What: All Issues : Making Government Work for Everyone, Not Just the Rich or Powerful : Immigration Law Reform : S 1639. (Immigration overhaul) Motion to defeat an amendment increasing the number of green cards available for parents of U.S. citizens/On the motion (2007 senate Roll Call 232)
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S 1639. (Immigration overhaul) Motion to defeat an amendment increasing the number of green cards available for parents of U.S. citizens/On the motion
senate Roll Call 232     Jun 27, 2007
Progressive Position:
Nay
Progressive Result:
Loss

This vote was on whether to delete a portion of an amendment that would increase the number of green cards available for parents of U.S. citizens. The amendment was offered to a bill intended to overhaul America's immigration system. The bill would, for the first time, set an annual cap on the number of green cards that can be issued to parents of U.S. citizens, setting the quota at 40,000 per year. There is currently no quota for parents of U.S. citizens. Dodd's amendment would increase the cap established in the underlying bill to 90,000. Arlen Specter, R-Pa., made a motion to "table" (or kill) Dodd's amendment.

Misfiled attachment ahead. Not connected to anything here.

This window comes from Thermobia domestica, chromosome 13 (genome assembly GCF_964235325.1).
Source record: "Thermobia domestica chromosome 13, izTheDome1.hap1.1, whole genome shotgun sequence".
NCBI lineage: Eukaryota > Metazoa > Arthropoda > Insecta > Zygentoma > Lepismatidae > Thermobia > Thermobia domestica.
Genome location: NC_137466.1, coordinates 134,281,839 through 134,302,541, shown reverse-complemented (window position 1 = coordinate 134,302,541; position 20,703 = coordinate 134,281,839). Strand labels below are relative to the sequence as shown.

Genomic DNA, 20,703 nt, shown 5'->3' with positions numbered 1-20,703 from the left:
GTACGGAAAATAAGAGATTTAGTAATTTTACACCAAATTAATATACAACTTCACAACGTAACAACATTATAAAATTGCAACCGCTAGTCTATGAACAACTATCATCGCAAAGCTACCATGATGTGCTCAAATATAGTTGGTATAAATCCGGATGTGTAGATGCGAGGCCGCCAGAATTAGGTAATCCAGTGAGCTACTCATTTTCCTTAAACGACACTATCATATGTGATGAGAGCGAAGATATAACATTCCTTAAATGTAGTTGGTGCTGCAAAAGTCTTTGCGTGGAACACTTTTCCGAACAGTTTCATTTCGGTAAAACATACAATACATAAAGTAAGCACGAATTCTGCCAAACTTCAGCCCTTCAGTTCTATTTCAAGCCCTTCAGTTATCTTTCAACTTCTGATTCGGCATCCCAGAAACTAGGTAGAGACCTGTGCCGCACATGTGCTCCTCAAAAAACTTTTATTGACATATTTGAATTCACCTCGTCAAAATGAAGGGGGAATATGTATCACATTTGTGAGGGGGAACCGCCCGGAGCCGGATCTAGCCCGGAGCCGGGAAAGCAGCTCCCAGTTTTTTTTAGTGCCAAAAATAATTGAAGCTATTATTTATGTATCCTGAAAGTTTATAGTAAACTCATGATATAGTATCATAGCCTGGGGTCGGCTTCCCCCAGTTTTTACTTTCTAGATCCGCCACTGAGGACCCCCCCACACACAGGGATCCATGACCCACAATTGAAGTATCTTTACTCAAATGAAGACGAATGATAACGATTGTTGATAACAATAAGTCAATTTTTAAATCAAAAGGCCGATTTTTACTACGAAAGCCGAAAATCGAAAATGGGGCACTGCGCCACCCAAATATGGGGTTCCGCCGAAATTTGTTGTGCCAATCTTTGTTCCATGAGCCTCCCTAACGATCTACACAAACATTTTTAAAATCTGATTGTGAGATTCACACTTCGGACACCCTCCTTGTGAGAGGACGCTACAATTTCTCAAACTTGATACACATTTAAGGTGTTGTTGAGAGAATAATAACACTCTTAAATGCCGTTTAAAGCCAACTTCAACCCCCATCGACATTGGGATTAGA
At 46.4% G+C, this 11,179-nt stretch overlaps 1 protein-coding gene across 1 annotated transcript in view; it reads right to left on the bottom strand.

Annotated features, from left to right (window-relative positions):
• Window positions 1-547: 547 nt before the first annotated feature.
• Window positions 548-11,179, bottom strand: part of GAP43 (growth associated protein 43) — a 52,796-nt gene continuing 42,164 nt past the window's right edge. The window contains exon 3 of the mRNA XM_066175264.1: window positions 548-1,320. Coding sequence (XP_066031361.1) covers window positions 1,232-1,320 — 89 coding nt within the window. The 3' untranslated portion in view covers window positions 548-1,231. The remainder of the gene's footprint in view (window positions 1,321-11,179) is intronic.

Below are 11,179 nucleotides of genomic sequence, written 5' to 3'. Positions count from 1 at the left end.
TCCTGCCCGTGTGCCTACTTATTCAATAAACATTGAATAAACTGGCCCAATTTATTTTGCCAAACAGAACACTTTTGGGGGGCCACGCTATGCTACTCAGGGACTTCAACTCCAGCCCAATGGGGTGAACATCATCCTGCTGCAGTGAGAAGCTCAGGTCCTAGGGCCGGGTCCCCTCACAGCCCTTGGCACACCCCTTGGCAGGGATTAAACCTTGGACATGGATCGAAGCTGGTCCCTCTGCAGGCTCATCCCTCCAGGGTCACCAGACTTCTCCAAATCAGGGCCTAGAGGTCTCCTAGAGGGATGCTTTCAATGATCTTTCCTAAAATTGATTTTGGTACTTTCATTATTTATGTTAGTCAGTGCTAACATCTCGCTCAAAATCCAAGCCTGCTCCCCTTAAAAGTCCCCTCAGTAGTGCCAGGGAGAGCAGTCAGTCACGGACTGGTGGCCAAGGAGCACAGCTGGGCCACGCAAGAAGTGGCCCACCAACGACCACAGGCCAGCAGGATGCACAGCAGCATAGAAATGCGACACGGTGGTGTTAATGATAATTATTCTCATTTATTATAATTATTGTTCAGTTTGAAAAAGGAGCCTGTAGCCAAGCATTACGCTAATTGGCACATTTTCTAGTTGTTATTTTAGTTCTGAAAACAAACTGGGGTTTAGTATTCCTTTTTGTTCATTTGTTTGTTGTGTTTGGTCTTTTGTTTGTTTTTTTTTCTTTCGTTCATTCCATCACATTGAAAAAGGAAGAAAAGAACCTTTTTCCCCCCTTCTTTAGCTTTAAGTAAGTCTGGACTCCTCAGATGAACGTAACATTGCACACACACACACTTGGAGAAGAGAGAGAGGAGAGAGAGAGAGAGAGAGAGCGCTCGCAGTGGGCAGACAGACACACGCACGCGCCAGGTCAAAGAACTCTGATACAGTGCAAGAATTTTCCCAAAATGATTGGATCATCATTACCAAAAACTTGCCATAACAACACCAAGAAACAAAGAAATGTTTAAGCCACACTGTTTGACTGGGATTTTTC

Debate on the amendment was largely nonexistent, as the vote occurred toward the end of a long night of fighting over the bill itself. But generally, Republicans have argued for dealing with the ballooning numbers of immigrants in America by tightening border security, while Democrats have favored overhauling the way the immigration system works, to encourage more people living in the U.S. illegally to come forward and be recognized by the government.

During consideration of the underlying bill, the Senate leadership used an unusual procedure known as a "clay pigeon" amendment, which is, in essence, a large amendment that consists of many smaller amendments known as "divisions." Though the smaller amendments are collected into one large amendment, the Senate votes on each division separately.

Arlen Specter, R-Pa., moved that Dodd's amendment be defeated. The Senate voted 56-41 to defeat Dodd's amendment. All Republicans present voted to defeat the amendment. All but eight Democrats voted to retain it. The most Progressive members of the Senate voted to retain the amendment, with the exception of Ted Kennedy, D-Mass., who helped draft the original bill. Kennedy voted against several Democratic amendments during the course of debate on this measure, arguing that the underlying bill was a carefully crafted compromise that could be undone by major changes. Thus, Dodd's amendment was stricken, and the bill went forward with a quota for "family reunification" green cards at 40,000 rather than 90,000.

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